Nephrogenic systemic fibrosis
|Nephrogenic systemic fibrosis|
Nephrogenic systemic fibrosis (NSF) or nephrogenic fibrosing dermopathy (NFD) is a rare and serious syndrome that involves fibrosis of skin, joints, eyes, and internal organs. The first cases were identified in 1997 and its cause is not fully understood. However, evidence suggests NSF is associated with exposure to gadolinium (with gadolinium-based MRI contrast agents being frequently used as contrast agents for magnetic resonance imaging (MRI)) in patients with severe kidney failure. Epidemiological studies suggest that the incidence of NSF is unrelated to gender, ethnicity, or age and it is not thought to have a genetic basis. A registry for NSF has identified about 335 cases as of 2011.
Most patients with NSF have undergone hemodialysis for kidney failure, some have never undergone dialysis and others have received only peritoneal dialysis. Many people with NSF have taken immunosuppressive medications and have other diseases, such as hepatitis C. Four of the seven gadolinium contrast agents approved by the U.S. Food and Drug Administration have been principally implicated in NSF, including gadodiamide, gadopentetate, and gadoversetamide. Gadobenate has also been associated with NSF, but further research has shown that gadobenate diglumine might be safe even in patients undergoing dialysis.
Signs and symptoms
In NSF, patients develop large areas of hardened skin with fibrotic nodules and plaques. NSF may also cause joint contractures resulting in joint pain and limitation in range of motion. In its most severe form, NSF may cause severe systemic fibrosis affecting internal organs including the lungs, heart and liver.
NSF has also developed in patients with acute kidney injury,[medical citation needed] even if kidney function subsequently returned to normal following GBCM administration . In one series, up to 20% of NSF cases were diagnosed in patients who had been in some element of transient acute kidney failure (often, but not always, superimposed upon chronic kidney disease) at the time of GBCM administration.
This classification was released after another proposition would have left the safest category (ionic cyclical structure) with only one agent (Dotarem). The intermediate category would have been both ionic linear structure and non-ionic cyclical structure. The third category most at risk was unchanged (linear non-ionic).
- Least likely (safest) to release free gadolinium ions Gd(III) (also written Gd3+) in the body have a macrocyclic structure: gadoterate (Dotarem), gadobutrol (Gadavist) and gadoteridol (ProHance)
- Intermediate have an ionic linear structure: gadopentetate (Magnevist), gadobenate (MultiHance), gadoxetate and gadofosveset
- Most likely to release Gd (III) have a linear non-ionic structure: gadodiamide (Omniscan) and gadoversetamide
The suitability of gadolinium complexes as magnetic resonance imaging contrast agents depends on a number of factors. A thermodynamic relationship to toxicity exists if one assumes that the chemotoxicity of the intact complex is minimal but that the toxicity of the components of the complex (free metal and uncomplexed ligands) is substantial.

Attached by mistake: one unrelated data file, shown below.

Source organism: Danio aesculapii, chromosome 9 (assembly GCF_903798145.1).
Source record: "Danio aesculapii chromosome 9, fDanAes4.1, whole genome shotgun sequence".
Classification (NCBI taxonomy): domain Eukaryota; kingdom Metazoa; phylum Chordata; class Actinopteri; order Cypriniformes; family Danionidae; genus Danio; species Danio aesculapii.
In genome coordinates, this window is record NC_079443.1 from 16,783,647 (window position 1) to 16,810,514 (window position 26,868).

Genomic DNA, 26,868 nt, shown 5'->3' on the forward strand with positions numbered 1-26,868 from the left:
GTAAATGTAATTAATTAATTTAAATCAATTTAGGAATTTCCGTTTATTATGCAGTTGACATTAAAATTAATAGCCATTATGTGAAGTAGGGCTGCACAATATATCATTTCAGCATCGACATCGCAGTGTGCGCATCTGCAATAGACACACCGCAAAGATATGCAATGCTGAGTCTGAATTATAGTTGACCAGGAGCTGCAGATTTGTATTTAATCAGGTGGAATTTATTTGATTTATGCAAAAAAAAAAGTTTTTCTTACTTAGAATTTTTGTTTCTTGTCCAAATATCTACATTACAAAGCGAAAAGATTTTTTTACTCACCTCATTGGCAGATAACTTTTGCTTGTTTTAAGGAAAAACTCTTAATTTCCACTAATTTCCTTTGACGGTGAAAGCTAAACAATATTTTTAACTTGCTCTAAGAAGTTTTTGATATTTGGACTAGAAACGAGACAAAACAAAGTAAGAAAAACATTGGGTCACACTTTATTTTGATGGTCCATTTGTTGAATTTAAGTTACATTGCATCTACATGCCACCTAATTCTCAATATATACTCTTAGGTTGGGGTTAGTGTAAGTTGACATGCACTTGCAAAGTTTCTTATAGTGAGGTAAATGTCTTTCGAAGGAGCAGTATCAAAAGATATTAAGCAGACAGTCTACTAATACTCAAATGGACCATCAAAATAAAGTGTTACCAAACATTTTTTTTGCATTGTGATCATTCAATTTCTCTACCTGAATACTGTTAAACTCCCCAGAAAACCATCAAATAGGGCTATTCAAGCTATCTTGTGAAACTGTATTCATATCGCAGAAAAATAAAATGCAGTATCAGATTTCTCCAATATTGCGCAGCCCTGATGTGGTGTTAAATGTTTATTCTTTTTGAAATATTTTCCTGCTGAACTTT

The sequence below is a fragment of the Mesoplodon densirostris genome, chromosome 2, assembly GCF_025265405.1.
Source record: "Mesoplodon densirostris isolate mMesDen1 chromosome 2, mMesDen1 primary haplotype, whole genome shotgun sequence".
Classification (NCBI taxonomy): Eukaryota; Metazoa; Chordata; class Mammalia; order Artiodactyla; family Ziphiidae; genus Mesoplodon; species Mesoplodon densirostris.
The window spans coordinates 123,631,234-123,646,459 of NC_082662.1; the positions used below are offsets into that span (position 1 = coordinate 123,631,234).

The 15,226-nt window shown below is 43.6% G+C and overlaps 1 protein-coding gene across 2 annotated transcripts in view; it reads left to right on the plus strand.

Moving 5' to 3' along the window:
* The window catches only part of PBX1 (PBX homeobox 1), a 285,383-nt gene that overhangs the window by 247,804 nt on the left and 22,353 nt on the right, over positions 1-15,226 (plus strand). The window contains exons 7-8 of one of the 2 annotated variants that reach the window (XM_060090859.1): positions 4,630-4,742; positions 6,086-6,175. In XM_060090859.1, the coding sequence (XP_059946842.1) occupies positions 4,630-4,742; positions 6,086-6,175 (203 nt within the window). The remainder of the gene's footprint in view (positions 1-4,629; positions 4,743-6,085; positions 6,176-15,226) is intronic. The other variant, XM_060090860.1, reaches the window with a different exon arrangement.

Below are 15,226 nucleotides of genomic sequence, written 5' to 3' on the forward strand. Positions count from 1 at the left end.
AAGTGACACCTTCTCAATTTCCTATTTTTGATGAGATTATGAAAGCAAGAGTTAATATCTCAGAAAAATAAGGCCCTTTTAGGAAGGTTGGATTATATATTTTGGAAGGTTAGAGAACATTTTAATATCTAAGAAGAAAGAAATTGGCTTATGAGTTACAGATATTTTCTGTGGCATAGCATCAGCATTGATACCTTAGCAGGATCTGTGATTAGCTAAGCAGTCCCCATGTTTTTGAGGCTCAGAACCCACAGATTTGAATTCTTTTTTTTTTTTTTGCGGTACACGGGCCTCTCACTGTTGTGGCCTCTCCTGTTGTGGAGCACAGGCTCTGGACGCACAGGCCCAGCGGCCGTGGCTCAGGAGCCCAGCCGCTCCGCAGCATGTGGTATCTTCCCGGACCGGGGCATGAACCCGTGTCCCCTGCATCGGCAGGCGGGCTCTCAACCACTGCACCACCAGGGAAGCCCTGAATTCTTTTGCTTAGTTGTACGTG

Release of Gd(III) from the complex is responsible for the toxicity associated with gadolinium complexes; this release appears to be a consequence of Zn2+, Cu2+, and Ca2+ transmetallation in vivo. This hypothesis is supported by acute toxicity experiments, which demonstrate that despite a 50-fold range of LDse values for four Gd(III) complexes, all become lethally toxic when they release precisely the same quantity of Gd(III). It is also supported by subchronic rodent toxicity experiments, which demonstrate a set of gross and microscopic findings similar to those known to be caused by Zn2+ deficiency. Finally, this hypothesis predicts that subtle changes in formulation can further enhance the intrinsic safety of these complexes. The added Ca2+ salt of the ligand must have a favorable toxicity so that the decrease in toxicity from in vivo transmetallation is not offset, or overcome, by the addition of a toxic component to the formulation.
At the microscopic level, NSF resembles scleromyxedema. Both conditions show a proliferation of dermal fibroblasts and dendritic cells, thickened collagen bundles, increased elastic fibers, and deposits of mucin. More recent case reports have described the presence of sclerotic bodies (also known as elastocollagenous balls) in skin biopsies from NSF patients. While not universally present, this finding is believed to be unique to patients exposed to gadolinium, although not necessarily limited to areas involved by NSF.
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The first cases of NSF were identified in 1997, but NSF was first described as an independent disease entity in 2000. While skin involvement is on the foreground, the process may involve any organ and resembles diffuse scleroderma or systemic sclerosis. In 2006, the link between NSF and gadolinium-containing contrast agents was made. As a result, gadolinium-containing contrast is now considered contraindicated in patients with an estimated glomerular filtration rate (a measure of renal function) under 60 and especially under 30 ml/mn. One retrospective study of the Veterans Affairs Electronic Medical Record found no cases of NSF among 141 patients receiving hemodialysis for chronic kidney disease who received gadoteridol.
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